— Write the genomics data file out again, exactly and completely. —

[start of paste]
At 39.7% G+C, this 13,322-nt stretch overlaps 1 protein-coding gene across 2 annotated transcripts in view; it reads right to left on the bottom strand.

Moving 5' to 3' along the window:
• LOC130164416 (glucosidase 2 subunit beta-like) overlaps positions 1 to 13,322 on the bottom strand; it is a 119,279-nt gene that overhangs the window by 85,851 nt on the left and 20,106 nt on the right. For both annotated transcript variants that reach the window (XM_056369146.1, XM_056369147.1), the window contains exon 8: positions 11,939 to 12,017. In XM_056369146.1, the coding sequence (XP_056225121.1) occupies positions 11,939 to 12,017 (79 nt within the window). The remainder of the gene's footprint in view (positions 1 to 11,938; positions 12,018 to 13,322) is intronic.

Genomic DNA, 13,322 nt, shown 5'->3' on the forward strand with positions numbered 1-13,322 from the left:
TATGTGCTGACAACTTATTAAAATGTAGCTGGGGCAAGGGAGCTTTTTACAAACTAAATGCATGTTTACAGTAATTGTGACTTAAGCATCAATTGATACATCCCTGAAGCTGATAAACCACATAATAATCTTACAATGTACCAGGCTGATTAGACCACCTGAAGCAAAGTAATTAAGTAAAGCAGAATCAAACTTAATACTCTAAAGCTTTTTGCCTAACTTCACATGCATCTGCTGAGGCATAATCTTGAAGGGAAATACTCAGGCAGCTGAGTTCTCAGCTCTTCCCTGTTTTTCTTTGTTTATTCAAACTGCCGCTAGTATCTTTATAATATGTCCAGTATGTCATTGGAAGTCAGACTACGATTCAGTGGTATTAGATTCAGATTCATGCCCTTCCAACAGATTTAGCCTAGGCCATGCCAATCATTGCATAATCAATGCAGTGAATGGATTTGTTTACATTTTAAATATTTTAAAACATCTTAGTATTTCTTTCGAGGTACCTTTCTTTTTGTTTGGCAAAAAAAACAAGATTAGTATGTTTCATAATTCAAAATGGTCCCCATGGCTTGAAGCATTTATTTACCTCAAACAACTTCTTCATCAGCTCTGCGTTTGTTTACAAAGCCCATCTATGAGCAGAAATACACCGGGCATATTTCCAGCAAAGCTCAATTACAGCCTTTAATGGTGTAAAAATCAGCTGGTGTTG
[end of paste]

At 39.7% G+C, this 13,322-nt stretch overlaps 1 protein-coding gene across 2 annotated transcripts in view; it reads right to left on the bottom strand.

Moving 5' to 3' along the window:
• LOC130164416 (glucosidase 2 subunit beta-like) overlaps positions 1 to 13,322 on the bottom strand; it is a 119,279-nt gene that overhangs the window by 85,851 nt on the left and 20,106 nt on the right. For both annotated transcript variants that reach the window (XM_056369146.1, XM_056369147.1), the window contains exon 8: positions 11,939 to 12,017. In XM_056369146.1, the coding sequence (XP_056225121.1) occupies positions 11,939 to 12,017 (79 nt within the window). The remainder of the gene's footprint in view (positions 1 to 11,938; positions 12,018 to 13,322) is intronic.

Genomic DNA, 13,322 nt, shown 5'->3' on the forward strand with positions numbered 1-13,322 from the left:
TATGTGCTGACAACTTATTAAAATGTAGCTGGGGCAAGGGAGCTTTTTACAAACTAAATGCATGTTTACAGTAATTGTGACTTAAGCATCAATTGATACATCCCTGAAGCTGATAAACCACATAATAATCTTACAATGTACCAGGCTGATTAGACCACCTGAAGCAAAGTAATTAAGTAAAGCAGAATCAAACTTAATACTCTAAAGCTTTTTGCCTAACTTCACATGCATCTGCTGAGGCATAATCTTGAAGGGAAATACTCAGGCAGCTGAGTTCTCAGCTCTTCCCTGTTTTTCTTTGTTTATTCAAACTGCCGCTAGTATCTTTATAATATGTCCAGTATGTCATTGGAAGTCAGACTACGATTCAGTGGTATTAGATTCAGATTCATGCCCTTCCAACAGATTTAGCCTAGGCCATGCCAATCATTGCATAATCAATGCAGTGAATGGATTTGTTTACATTTTAAATATTTTAAAACATCTTAGTATTTCTTTCGAGGTACCTTTCTTTTTGTTTGGCAAAAAAAACAAGATTAGTATGTTTCATAATTCAAAATGGTCCCCATGGCTTGAAGCATTTATTTACCTCAAACAACTTCTTCATCAGCTCTGCGTTTGTTTACAAAGCCCATCTATGAGCAGAAATACACCGGGCATATTTCCAGCAAAGCTCAATTACAGCCTTTAATGGTGTAAAAATCAGCTGGTGTTG